Characterization of organic fluorophores for in vivo FRET studies based on electroporated molecules†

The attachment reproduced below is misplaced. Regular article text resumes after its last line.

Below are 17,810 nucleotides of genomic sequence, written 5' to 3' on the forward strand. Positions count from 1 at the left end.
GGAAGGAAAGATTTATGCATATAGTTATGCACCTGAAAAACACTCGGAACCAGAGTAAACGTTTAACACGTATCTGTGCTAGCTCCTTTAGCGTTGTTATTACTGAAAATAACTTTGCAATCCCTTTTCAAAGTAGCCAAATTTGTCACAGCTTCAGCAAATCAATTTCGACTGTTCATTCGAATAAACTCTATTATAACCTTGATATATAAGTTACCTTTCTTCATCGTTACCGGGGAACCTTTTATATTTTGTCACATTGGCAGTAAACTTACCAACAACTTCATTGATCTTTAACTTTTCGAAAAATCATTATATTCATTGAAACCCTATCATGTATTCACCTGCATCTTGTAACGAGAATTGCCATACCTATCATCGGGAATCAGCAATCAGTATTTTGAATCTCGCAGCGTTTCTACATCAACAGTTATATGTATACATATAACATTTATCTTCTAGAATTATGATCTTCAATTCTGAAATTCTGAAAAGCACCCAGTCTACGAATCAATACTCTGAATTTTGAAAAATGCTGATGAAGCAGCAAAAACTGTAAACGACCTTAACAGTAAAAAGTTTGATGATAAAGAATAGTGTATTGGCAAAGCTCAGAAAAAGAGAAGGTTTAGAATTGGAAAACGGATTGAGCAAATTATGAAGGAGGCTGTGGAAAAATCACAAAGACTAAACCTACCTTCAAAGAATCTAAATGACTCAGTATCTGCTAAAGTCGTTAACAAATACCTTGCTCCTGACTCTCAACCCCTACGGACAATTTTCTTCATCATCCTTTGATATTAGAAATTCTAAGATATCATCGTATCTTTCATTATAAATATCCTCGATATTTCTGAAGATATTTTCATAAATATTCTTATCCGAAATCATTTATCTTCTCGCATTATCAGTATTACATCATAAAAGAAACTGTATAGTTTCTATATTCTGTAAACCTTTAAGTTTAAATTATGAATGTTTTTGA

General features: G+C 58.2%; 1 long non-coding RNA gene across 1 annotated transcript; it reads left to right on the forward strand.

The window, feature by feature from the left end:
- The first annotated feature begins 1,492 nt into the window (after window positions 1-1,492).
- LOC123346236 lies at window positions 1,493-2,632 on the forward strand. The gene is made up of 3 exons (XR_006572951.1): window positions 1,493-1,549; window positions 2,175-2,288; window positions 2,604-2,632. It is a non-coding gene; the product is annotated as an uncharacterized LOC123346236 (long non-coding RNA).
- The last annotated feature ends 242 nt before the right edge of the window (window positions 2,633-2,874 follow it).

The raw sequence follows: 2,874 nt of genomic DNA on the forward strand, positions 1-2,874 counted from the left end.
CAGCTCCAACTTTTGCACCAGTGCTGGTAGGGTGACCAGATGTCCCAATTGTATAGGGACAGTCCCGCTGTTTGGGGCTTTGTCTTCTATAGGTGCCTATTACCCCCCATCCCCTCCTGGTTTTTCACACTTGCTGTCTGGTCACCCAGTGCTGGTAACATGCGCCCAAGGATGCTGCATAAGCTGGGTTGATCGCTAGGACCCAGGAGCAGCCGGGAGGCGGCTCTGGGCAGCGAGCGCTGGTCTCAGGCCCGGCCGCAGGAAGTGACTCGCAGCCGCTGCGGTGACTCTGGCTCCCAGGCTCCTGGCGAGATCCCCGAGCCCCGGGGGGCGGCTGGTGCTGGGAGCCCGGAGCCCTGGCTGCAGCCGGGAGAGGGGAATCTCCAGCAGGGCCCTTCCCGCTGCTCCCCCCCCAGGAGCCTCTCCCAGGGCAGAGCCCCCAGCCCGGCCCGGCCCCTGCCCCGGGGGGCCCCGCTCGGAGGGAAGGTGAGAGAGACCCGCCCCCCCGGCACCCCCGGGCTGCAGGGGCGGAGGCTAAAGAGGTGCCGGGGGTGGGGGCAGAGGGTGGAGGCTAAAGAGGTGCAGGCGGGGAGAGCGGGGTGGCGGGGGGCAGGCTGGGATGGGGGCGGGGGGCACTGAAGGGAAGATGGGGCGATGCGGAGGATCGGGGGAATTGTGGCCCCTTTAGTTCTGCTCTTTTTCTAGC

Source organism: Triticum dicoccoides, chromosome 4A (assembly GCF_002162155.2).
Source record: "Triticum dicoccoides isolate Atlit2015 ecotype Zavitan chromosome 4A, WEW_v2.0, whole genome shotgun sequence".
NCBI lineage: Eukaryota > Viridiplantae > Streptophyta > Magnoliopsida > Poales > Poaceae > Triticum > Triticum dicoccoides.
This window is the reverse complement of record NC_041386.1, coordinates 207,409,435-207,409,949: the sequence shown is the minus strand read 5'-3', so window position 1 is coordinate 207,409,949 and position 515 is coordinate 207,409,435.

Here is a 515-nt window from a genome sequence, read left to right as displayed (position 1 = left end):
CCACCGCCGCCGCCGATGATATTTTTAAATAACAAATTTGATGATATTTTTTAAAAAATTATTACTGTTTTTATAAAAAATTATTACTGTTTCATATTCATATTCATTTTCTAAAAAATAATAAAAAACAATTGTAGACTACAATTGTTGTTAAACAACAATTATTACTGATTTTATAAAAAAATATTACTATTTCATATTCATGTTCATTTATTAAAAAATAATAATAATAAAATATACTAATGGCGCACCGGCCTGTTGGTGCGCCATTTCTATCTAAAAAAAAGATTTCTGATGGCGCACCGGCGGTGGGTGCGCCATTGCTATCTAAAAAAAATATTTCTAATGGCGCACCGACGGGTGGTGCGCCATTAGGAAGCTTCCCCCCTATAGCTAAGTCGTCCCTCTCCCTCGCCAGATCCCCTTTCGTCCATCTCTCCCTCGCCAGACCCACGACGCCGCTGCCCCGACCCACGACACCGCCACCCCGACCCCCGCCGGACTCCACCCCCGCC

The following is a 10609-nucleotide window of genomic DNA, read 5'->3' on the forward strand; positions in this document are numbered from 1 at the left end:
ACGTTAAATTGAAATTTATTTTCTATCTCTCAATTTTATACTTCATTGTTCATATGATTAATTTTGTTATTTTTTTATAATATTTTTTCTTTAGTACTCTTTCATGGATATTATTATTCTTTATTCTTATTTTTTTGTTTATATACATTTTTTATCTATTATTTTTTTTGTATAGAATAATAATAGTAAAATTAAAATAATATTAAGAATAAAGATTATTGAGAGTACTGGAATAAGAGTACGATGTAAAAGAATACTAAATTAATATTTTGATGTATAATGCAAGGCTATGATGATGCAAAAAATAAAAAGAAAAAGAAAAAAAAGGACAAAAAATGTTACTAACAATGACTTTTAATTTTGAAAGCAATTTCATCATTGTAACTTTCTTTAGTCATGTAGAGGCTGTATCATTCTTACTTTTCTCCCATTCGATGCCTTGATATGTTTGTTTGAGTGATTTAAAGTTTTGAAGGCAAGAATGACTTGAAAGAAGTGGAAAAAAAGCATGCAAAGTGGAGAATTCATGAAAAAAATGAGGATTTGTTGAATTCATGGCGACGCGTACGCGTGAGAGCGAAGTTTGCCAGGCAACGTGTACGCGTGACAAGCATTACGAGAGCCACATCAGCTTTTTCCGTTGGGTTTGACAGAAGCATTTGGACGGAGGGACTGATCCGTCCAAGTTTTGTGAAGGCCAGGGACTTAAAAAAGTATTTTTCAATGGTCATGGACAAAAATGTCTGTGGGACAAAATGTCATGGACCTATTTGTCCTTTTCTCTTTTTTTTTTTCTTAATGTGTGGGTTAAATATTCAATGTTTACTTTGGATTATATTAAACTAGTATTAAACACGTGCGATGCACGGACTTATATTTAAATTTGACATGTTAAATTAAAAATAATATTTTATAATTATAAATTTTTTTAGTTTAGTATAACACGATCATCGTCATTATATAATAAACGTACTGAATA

In vivo single-molecule fluorescence and Förster resonance energy transfer (FRET) techniques are excellent tools for studying spatial distribution, the nanoscale structure and conformational changes in living cells. We have recently introduced an electroporation-based method to internalize DNA and proteins labeled with organic fluorophores into living bacteria and established the ability for long-lived single-molecule fluorescence and FRET measurements. However, further developments, such as optimization of electroporation conditions, evaluation of organic fluorophore performance in vivo and quantitative single-cell FRET analysis, are needed to make the method more robust and general. Using singly-labeled DNA fragments, we optimized internalization efficiency and cell viability at six electroporation voltages, achieving >60% loading and viability similar to non-treated cells. We characterized the photostability and brightness of three donor fluorophores and four acceptor fluorophores in vivo; Cy3B, Atto647 and Atto647N performed best with photobleaching lifetimes of ∼20 s, 46 s and 92 s, respectively, and brightness values of ∼4000 photons per second under the same illumination conditions. We used three doubly-labeled DNA FRET standards (having in vitro FRET efficiencies of ∼17%, ∼42%, and ∼88%) and an alternating-laser excitation scheme to measure apparent FRET efficiencies at the single-cell level. We showed that we could differentiate DNA FRET standards at the single-cell level. Our approach offers a powerful method for the study of intramolecular changes or complex formation using FRET at the single-cell level in live bacteria.